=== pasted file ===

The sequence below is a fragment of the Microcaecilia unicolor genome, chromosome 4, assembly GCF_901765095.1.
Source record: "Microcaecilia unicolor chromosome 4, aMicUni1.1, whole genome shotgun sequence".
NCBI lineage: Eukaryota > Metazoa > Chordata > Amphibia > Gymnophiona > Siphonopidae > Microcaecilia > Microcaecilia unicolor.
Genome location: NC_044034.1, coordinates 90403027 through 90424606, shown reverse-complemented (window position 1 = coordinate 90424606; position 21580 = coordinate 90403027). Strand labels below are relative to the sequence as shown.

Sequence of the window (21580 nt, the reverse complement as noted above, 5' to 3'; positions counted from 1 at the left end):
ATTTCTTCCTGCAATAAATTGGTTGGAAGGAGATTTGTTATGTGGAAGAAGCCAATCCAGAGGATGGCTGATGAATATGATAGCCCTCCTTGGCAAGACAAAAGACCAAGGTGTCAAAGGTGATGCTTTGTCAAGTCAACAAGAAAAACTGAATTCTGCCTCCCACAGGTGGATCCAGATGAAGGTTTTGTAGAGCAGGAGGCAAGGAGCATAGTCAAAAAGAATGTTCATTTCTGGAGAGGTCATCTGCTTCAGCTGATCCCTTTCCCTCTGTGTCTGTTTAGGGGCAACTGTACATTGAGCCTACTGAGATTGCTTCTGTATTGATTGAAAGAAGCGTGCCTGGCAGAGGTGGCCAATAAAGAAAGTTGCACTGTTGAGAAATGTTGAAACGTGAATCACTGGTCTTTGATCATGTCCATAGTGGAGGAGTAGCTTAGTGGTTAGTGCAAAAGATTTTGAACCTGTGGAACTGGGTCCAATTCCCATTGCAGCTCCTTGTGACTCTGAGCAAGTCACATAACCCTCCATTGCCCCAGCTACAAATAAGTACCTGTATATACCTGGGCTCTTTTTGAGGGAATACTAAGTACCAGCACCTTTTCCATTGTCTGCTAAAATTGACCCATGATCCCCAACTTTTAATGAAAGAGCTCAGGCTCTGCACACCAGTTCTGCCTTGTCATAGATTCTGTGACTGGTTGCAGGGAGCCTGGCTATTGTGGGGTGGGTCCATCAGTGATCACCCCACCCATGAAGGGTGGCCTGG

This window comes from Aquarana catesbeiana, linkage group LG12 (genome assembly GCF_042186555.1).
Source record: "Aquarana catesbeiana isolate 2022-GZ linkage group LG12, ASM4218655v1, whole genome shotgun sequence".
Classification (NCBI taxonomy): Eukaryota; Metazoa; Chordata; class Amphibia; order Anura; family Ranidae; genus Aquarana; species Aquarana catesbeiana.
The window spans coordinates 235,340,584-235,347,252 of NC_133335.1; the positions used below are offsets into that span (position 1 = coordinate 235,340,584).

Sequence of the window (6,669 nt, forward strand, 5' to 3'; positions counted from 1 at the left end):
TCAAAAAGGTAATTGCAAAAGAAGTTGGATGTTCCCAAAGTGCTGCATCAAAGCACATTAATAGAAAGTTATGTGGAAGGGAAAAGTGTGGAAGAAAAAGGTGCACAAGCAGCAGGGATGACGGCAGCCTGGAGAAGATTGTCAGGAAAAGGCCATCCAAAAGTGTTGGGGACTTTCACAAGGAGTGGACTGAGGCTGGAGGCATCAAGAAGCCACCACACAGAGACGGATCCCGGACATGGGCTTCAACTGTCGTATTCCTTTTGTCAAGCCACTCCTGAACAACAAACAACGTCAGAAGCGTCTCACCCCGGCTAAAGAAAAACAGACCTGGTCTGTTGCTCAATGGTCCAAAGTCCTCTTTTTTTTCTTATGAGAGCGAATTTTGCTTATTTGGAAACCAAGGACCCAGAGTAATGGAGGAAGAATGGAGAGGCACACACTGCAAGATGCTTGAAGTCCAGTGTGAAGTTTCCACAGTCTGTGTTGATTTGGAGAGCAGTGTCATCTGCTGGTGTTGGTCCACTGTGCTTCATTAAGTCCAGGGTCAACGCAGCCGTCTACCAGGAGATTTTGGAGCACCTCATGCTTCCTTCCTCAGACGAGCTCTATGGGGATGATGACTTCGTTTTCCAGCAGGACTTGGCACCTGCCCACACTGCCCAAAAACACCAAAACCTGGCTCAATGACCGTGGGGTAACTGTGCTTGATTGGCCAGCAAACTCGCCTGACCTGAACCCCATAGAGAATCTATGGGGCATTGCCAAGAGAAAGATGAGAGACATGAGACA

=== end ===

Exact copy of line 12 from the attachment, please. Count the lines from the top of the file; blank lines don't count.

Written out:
TCAAAAAGGTAATTGCAAAAGAAGTTGGATGTTCCCAAAGTGCTGCATCAAAGCACATTAATAGAAAGTTATGTGGAAGGGAAAAGTGTGGAAGAAAAAGGTGCACAAGCAGCAGGGATGACGGCAGCCTGGAGAAGATTGTCAGGAAAAGGCCATCCAAAAGTGTTGGGGACTTTCACAAGGAGTGGACTGAGGCTGGAGGCATCAAGAAGCCACCACACAGAGACGGATCCCGGACATGGGCTTCAACTGTCGTATTCCTTTTGTCAAGCCACTCCTGAACAACAAACAACGTCAGAAGCGTCTCACCCCGGCTAAAGAAAAACAGACCTGGTCTGTTGCTCAATGGTCCAAAGTCCTCTTTTTTTTCTTATGAGAGCGAATTTTGCTTATTTGGAAACCAAGGACCCAGAGTAATGGAGGAAGAATGGAGAGGCACACACTGCAAGATGCTTGAAGTCCAGTGTGAAGTTTCCACAGTCTGTGTTGATTTGGAGAGCAGTGTCATCTGCTGGTGTTGGTCCACTGTGCTTCATTAAGTCCAGGGTCAACGCAGCCGTCTACCAGGAGATTTTGGAGCACCTCATGCTTCCTTCCTCAGACGAGCTCTATGGGGATGATGACTTCGTTTTCCAGCAGGACTTGGCACCTGCCCACACTGCCCAAAAACACCAAAACCTGGCTCAATGACCGTGGGGTAACTGTGCTTGATTGGCCAGCAAACTCGCCTGACCTGAACCCCATAGAGAATCTATGGGGCATTGCCAAGAGAAAGATGAGAGACATGAGACA